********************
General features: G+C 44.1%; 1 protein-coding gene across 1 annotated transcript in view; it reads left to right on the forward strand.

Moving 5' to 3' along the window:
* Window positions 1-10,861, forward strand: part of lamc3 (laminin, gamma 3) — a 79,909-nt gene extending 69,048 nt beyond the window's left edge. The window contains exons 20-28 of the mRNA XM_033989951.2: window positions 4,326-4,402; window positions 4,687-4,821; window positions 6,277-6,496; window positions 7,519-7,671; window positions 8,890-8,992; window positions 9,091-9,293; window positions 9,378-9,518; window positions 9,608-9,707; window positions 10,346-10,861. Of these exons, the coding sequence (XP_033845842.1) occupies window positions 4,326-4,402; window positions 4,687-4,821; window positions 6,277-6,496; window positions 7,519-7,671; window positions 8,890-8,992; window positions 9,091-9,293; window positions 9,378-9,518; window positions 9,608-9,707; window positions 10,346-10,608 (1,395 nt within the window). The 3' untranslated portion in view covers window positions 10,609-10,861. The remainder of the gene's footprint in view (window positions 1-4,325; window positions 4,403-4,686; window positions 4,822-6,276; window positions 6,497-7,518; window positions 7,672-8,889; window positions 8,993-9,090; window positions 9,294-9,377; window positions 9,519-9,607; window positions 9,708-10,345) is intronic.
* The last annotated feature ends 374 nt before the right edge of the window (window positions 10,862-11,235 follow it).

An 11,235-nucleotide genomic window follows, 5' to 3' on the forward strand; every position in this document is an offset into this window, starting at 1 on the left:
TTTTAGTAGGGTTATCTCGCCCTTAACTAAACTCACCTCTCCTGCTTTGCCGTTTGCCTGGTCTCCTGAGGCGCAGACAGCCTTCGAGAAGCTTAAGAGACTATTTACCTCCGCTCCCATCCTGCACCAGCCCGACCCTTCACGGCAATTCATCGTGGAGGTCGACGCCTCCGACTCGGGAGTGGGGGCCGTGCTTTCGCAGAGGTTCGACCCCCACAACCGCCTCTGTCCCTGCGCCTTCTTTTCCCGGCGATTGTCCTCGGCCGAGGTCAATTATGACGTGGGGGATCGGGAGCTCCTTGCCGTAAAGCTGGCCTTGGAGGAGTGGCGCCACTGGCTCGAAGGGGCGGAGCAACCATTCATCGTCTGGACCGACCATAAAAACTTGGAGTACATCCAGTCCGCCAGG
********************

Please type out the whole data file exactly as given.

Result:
General features: G+C 44.1%; 1 protein-coding gene across 1 annotated transcript in view; it reads left to right on the forward strand.

Moving 5' to 3' along the window:
* Window positions 1-10,861, forward strand: part of lamc3 (laminin, gamma 3) — a 79,909-nt gene extending 69,048 nt beyond the window's left edge. The window contains exons 20-28 of the mRNA XM_033989951.2: window positions 4,326-4,402; window positions 4,687-4,821; window positions 6,277-6,496; window positions 7,519-7,671; window positions 8,890-8,992; window positions 9,091-9,293; window positions 9,378-9,518; window positions 9,608-9,707; window positions 10,346-10,861. Of these exons, the coding sequence (XP_033845842.1) occupies window positions 4,326-4,402; window positions 4,687-4,821; window positions 6,277-6,496; window positions 7,519-7,671; window positions 8,890-8,992; window positions 9,091-9,293; window positions 9,378-9,518; window positions 9,608-9,707; window positions 10,346-10,608 (1,395 nt within the window). The 3' untranslated portion in view covers window positions 10,609-10,861. The remainder of the gene's footprint in view (window positions 1-4,325; window positions 4,403-4,686; window positions 4,822-6,276; window positions 6,497-7,518; window positions 7,672-8,889; window positions 8,993-9,090; window positions 9,294-9,377; window positions 9,519-9,607; window positions 9,708-10,345) is intronic.
* The last annotated feature ends 374 nt before the right edge of the window (window positions 10,862-11,235 follow it).

An 11,235-nucleotide genomic window follows, 5' to 3' on the forward strand; every position in this document is an offset into this window, starting at 1 on the left:
TTTTAGTAGGGTTATCTCGCCCTTAACTAAACTCACCTCTCCTGCTTTGCCGTTTGCCTGGTCTCCTGAGGCGCAGACAGCCTTCGAGAAGCTTAAGAGACTATTTACCTCCGCTCCCATCCTGCACCAGCCCGACCCTTCACGGCAATTCATCGTGGAGGTCGACGCCTCCGACTCGGGAGTGGGGGCCGTGCTTTCGCAGAGGTTCGACCCCCACAACCGCCTCTGTCCCTGCGCCTTCTTTTCCCGGCGATTGTCCTCGGCCGAGGTCAATTATGACGTGGGGGATCGGGAGCTCCTTGCCGTAAAGCTGGCCTTGGAGGAGTGGCGCCACTGGCTCGAAGGGGCGGAGCAACCATTCATCGTCTGGACCGACCATAAAAACTTGGAGTACATCCAGTCCGCCAGG